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NATO - The NATO strap earns its stripes

NATO The NATO strap earns its stripes

It has become something of a legend. And like all the best legends, it’s part fiction, part reality. WorldTempus unpicks one of the most famous watch straps: the NATO.

Watchmaking is full of paradoxes. No matter how extreme the case materials get, each new metal lighter and stronger than the last, when circumstances call for a strap that can handle just about anything, it always comes back to good old basic nylon. That’s the original material of the famous NATO strap. Simple and effective, it spans the generations and can hold its own against any number of high-tech alloys. Has the NATO ever been bettered? 

Its history is well known. In 1973, the British Ministry of Defence (MoD), decided to ditch the leather watch straps worn by its officers. These antique accoutrements didn’t react well to water, humidity or sweat. Steel was little better, and had the added problem of reflections, which could potentially give away Her Majesty’s officers’ position, if they were in a tight spot. And in both cases, if either the leather strap or the steel bracelet broke, the watch would almost certainly be lost. 

The NATO strap earns its stripes

Blancpain Ocean Commitment Limited Edition III © Blancpain

A military brief was therefore prepared. It contained the broad outlines of the object we know today: a specific material (nylon), in a single piece, with the joints, buckle, and loops all heat-sealed. All of the dimensions – width, thickness and length – are specified precisely. As far as colour is concerned, anything is possible, provided it’s “Admiralty Grey”, reference BS4800.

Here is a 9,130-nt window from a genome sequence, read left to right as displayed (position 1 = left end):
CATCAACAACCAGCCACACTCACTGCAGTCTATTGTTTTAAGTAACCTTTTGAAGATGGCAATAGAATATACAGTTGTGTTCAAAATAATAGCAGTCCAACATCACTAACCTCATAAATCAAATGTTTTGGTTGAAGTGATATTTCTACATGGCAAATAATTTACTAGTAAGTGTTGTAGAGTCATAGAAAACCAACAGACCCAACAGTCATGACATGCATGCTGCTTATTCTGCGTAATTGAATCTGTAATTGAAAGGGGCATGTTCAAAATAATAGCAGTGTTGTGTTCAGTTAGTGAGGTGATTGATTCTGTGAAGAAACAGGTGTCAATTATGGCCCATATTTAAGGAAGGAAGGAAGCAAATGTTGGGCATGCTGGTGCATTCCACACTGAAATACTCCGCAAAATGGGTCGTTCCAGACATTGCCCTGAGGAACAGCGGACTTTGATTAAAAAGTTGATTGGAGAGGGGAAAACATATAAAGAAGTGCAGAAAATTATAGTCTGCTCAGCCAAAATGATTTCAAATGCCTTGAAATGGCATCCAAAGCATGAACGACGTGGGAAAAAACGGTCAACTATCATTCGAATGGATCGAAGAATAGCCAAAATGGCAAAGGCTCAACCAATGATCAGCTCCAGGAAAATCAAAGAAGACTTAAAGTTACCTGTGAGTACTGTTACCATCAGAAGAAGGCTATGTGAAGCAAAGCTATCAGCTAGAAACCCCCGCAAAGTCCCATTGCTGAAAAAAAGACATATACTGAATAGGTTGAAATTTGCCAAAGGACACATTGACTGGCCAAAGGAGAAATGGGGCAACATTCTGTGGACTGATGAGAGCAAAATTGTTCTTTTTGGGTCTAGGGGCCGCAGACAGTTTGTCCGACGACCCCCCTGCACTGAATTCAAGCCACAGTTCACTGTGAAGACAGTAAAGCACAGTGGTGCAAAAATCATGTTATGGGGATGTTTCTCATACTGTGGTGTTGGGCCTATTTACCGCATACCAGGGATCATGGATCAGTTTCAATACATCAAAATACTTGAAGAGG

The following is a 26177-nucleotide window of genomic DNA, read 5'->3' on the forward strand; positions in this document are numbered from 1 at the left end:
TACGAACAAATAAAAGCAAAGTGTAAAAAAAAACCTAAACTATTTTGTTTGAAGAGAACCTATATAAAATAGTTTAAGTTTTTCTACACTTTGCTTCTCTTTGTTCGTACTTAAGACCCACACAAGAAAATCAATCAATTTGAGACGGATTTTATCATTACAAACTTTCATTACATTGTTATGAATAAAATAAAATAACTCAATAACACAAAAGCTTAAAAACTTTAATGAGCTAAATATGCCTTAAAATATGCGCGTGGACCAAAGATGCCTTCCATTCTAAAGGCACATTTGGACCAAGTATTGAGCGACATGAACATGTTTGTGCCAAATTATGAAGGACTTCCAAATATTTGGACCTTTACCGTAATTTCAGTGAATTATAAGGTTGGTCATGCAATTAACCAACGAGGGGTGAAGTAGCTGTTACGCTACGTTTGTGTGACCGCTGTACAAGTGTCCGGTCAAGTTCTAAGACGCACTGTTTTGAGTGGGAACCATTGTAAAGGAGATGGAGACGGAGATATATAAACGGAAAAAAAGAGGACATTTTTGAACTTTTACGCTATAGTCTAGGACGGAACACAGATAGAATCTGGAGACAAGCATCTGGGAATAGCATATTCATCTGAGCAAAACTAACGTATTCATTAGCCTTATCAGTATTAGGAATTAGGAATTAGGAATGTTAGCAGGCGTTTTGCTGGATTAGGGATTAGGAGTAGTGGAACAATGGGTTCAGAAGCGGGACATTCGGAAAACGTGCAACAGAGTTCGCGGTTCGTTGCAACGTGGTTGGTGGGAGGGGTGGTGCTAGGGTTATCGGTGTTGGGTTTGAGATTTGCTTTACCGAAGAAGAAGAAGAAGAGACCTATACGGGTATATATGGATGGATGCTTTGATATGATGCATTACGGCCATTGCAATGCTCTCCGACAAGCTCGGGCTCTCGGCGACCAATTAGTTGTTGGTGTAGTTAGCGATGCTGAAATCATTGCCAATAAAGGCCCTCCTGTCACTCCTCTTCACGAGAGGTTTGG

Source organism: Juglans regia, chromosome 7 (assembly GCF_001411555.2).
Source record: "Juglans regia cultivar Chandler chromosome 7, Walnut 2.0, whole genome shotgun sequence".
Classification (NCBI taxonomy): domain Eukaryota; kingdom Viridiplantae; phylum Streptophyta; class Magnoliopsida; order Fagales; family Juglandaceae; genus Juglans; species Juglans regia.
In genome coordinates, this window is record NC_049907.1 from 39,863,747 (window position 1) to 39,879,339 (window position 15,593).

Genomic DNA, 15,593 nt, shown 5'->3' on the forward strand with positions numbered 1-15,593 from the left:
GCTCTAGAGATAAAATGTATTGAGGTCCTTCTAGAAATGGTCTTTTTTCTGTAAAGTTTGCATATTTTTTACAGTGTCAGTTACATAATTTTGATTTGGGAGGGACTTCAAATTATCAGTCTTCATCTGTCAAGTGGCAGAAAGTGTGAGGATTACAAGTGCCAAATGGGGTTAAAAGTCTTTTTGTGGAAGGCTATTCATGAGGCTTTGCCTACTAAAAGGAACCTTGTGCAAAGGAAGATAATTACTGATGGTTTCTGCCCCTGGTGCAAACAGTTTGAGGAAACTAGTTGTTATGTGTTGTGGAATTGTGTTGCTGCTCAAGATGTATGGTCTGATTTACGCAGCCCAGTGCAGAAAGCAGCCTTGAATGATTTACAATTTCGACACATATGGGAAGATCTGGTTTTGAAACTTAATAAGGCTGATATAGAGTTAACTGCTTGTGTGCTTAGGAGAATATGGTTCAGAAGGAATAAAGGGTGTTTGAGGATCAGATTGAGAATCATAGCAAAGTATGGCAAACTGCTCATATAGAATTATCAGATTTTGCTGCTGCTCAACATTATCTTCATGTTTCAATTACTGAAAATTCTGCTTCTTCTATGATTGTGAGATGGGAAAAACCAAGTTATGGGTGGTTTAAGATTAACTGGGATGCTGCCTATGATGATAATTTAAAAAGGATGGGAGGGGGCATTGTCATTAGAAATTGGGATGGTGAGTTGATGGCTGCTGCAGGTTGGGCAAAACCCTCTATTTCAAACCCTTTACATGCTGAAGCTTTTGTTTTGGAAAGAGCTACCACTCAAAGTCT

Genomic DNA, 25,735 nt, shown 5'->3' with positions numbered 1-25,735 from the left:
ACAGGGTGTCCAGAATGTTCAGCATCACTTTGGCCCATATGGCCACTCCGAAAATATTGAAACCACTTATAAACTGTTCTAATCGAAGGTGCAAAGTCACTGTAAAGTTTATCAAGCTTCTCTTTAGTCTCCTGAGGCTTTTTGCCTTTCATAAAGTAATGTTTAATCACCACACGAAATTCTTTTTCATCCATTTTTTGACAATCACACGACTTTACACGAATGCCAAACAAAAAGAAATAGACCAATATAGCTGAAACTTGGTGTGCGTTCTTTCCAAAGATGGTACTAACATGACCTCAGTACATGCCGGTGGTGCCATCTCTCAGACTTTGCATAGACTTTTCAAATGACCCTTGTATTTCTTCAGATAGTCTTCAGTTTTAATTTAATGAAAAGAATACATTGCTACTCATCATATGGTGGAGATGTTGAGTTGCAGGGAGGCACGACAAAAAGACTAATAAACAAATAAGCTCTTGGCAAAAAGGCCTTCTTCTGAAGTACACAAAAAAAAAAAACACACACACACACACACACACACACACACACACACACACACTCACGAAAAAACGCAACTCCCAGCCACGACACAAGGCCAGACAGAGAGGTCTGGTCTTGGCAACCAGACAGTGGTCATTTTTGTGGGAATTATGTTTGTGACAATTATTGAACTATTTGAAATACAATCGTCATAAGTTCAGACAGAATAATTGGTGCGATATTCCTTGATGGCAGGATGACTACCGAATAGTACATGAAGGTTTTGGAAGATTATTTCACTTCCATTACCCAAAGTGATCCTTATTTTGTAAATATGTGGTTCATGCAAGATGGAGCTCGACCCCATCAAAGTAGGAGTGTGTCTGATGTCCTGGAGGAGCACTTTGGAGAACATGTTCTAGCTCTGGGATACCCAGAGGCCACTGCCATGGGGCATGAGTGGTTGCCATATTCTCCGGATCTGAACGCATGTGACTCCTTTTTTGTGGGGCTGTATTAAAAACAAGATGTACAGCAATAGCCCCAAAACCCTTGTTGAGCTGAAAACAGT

The legend of James Bond

Contrary to popular belief, the strap popularised by James Bond was not actually a NATO strap. Goldfinger was made in 1964, while the MoD specifications weren’t drafted until 1973. What’s more, the strap sported by Sean Connery doesn’t pass muster in terms of the military requirements – it has three colours and nine stripes, and the strap doesn’t go under the case. In fact, it’s just a regular fabric strap, certainly not an authentic plain grey NATO. To get hold of one of those today you have to find an official MoD supplier, such as Phoenix in Cardiff, which offers a few rare items for sale to the general public. 

The NATO strap earns its stripes

Omega Seamaster 300M © Omega

But the popularity of these straps (and the enthusiasm of fans) gave the legend a life of its own, and a grey/black version was attached to Daniel Craig’s Omega Seamaster 300M, thus associating the NATO label with a model that originally wasn’t NATO at all. And that is how Omega became one of the main vectors for the upsurge in popularity of NATO straps. But mass market brands such as Daniel Wellington, which sells two to three million watches each year, have also played a part. 

Did you know? 

The strap doesn’t get its name from its popularity within the North Atlantic Treaty Organisation. In fact, the name comes from the need to order it by its NATO Stock Number (NSN). The first word just stuck. 

The NATO strap earns its stripes

Hamilton Khaki Field Mechanical © Hamilton

A true NATO strap is 28 cm long. Standard straps, regardless of their material, are rarely longer than 18 cm. Why the generous cut? It’s so that British officers can wear them over the top of their uniforms! 

Today, many institutions have established signature colour codes for their own NATO creations, which have come a long way from their military roots. One interesting example can be found at the prestigious Harvard University in the USA, founded in 1636, which has its own NATO strap in burgundy with a central white stripe. 


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